equine encephalitis

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Related to equine encephalitis: Western equine encephalitis

e·quine en·ceph·a·lo·my·e·li·tis

an acute, often fatal, virus disease of horses and mules transmitted by mosquitoes and characterized by central nervous system disturbances; in the U.S., this disease is typically caused by one of three alphaviruses, and their resulting diseases are designated western equine, eastern equine, and Venezuelan equine encephalomyelitis; these viruses belong to the family Togaviridae and can also cause neurologic disease in humans.
Synonym(s): equine encephalitis

equine encephalitis

[ē′kwīn, ek′win]
Etymology: L, equus, horse; Gk, enkephalon, brain, itis, inflammation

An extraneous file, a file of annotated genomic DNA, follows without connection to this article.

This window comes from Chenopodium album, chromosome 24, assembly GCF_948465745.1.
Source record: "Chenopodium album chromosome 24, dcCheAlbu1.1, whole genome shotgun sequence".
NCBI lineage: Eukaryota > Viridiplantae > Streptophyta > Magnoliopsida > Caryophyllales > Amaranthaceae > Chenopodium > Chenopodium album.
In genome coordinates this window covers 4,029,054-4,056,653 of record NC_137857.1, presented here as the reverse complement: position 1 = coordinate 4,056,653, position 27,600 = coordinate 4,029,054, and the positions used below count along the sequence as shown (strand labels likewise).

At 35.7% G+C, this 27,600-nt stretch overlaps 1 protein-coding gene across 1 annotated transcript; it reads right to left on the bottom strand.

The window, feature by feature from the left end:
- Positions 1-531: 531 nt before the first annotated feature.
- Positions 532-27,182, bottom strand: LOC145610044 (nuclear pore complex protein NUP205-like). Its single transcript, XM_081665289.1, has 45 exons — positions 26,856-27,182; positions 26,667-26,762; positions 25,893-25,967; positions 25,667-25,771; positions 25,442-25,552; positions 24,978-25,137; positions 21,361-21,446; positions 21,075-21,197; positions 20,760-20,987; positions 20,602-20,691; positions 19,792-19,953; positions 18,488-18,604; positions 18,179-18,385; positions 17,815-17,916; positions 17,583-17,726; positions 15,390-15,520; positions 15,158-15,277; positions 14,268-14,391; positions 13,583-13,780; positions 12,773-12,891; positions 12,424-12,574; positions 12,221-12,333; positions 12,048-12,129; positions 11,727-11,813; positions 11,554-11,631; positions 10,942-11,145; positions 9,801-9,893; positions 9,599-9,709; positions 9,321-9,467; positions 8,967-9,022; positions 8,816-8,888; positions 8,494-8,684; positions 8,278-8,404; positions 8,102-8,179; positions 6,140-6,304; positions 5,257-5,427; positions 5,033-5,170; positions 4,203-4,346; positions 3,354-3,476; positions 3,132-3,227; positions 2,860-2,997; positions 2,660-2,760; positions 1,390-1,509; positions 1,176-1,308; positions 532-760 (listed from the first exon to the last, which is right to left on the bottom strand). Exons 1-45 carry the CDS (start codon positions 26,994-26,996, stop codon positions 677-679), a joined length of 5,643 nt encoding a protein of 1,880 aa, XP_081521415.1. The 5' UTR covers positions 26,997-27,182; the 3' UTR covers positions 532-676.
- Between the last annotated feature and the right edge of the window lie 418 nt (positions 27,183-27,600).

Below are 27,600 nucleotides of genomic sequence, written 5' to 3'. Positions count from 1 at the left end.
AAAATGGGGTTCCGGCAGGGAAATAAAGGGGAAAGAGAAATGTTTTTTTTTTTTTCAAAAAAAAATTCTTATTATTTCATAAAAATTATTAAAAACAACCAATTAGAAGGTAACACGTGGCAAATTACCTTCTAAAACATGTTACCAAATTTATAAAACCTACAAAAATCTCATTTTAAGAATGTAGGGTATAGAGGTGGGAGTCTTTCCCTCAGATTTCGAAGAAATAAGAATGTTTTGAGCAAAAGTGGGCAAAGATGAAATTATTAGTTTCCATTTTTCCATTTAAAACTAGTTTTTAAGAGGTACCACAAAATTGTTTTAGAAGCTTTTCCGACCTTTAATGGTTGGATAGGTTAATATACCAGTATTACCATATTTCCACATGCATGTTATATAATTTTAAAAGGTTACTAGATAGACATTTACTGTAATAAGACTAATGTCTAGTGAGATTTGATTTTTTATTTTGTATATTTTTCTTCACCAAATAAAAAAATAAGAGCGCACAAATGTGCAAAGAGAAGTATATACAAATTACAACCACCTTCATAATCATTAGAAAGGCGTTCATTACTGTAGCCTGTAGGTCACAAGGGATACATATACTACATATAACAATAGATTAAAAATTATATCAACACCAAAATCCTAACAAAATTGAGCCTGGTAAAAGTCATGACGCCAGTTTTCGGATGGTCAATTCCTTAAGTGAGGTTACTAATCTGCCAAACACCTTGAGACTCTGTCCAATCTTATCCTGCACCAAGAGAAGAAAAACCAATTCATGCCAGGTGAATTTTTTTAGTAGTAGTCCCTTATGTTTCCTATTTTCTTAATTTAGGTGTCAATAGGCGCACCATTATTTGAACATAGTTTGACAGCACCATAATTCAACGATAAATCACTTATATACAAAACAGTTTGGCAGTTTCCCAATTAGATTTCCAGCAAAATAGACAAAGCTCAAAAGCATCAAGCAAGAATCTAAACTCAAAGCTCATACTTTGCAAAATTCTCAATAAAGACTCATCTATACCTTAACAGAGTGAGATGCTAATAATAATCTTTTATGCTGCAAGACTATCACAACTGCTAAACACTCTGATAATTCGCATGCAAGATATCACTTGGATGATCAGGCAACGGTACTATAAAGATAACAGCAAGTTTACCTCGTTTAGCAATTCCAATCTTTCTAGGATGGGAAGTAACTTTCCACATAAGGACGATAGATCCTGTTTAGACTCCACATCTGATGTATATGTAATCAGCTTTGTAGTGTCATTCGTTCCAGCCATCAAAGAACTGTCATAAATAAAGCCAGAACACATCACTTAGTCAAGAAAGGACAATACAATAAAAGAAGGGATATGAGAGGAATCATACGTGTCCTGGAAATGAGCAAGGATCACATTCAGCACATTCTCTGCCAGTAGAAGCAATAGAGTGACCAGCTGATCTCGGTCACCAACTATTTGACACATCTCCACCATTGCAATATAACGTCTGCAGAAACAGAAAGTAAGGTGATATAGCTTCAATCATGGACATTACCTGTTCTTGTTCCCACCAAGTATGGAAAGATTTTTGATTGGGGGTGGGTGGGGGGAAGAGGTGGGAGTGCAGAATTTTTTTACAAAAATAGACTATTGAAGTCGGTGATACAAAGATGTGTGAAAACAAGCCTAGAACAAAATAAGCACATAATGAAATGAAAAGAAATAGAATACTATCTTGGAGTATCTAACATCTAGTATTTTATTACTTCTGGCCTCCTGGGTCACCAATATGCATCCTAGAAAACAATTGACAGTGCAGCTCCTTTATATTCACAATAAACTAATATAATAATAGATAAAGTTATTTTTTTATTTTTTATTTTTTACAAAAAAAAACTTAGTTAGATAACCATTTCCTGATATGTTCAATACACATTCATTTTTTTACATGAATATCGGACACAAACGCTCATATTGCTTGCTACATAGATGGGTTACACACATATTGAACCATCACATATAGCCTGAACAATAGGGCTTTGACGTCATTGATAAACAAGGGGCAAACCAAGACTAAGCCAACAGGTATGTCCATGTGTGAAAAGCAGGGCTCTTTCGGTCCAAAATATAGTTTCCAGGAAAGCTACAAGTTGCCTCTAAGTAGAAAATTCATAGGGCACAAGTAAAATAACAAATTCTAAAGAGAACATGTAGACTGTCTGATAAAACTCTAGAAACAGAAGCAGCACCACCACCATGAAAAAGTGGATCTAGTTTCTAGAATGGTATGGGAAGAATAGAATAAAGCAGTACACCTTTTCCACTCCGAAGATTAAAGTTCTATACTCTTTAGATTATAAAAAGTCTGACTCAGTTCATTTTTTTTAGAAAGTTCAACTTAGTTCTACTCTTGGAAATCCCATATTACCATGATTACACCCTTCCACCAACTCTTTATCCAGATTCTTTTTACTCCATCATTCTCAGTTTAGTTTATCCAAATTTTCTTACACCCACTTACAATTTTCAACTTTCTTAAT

an arbovirus infection with a member of the Togaviridae family, Alphavirus, characterized by inflammation of the nerve tissues of the brain and spinal cord. Other characteristics include high fever, headache, nausea, vomiting, myalgia, and neurological symptoms, such as visual disturbances, tremor, lethargy, and disorientation. The virus is transmitted by the bite of an infected mosquito. Horses are the primary host of the viruses that cause the infection; humans are secondary hosts. Because horses are deadend hosts, they are not a significant risk factor for human infection. Eastern equine encephalitis (EEE) is a severe form of the infection, with a mortality rate of 33%. The main EEE transmission cycle is between mosquitoes and birds, specifically the mosquito Culiseta melanura. EEE occurs primarily along the eastern seaboard of the United States and lasts longer and causes more deaths and residual morbidity than western equine encephalitis (WEE), which occurs throughout the United States and produces a mild, brief illness, as does Venezuelan equine encephalitis (VEE), which is common in Central and South America, Florida, and Texas. There is no specific treatment for EEE; care of patients is supportive. See also encephalitis, encephalomyelitis.